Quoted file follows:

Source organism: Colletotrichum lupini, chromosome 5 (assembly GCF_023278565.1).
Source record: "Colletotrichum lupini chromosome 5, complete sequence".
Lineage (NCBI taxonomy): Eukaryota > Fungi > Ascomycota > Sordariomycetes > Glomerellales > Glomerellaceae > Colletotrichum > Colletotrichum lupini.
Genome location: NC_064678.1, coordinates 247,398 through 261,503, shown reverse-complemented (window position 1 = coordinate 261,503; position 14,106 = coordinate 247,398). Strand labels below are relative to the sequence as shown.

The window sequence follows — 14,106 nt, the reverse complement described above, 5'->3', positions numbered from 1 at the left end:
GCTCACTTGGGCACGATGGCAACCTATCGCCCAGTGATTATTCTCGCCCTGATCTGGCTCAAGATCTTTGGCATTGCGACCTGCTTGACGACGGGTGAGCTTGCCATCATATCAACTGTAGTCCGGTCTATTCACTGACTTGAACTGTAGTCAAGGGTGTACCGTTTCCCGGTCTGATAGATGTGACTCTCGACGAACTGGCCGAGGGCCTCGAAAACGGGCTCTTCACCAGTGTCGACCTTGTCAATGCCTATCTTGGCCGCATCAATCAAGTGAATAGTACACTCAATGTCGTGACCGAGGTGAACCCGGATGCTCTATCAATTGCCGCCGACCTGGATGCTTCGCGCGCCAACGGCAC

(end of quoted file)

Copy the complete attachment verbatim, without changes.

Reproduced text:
Source organism: Colletotrichum lupini, chromosome 5 (assembly GCF_023278565.1).
Source record: "Colletotrichum lupini chromosome 5, complete sequence".
Lineage (NCBI taxonomy): Eukaryota > Fungi > Ascomycota > Sordariomycetes > Glomerellales > Glomerellaceae > Colletotrichum > Colletotrichum lupini.
Genome location: NC_064678.1, coordinates 247,398 through 261,503, shown reverse-complemented (window position 1 = coordinate 261,503; position 14,106 = coordinate 247,398). Strand labels below are relative to the sequence as shown.

The window sequence follows — 14,106 nt, the reverse complement described above, 5'->3', positions numbered from 1 at the left end:
GCTCACTTGGGCACGATGGCAACCTATCGCCCAGTGATTATTCTCGCCCTGATCTGGCTCAAGATCTTTGGCATTGCGACCTGCTTGACGACGGGTGAGCTTGCCATCATATCAACTGTAGTCCGGTCTATTCACTGACTTGAACTGTAGTCAAGGGTGTACCGTTTCCCGGTCTGATAGATGTGACTCTCGACGAACTGGCCGAGGGCCTCGAAAACGGGCTCTTCACCAGTGTCGACCTTGTCAATGCCTATCTTGGCCGCATCAATCAAGTGAATAGTACACTCAATGTCGTGACCGAGGTGAACCCGGATGCTCTATCAATTGCCGCCGACCTGGATGCTTCGCGCGCCAACGGCAC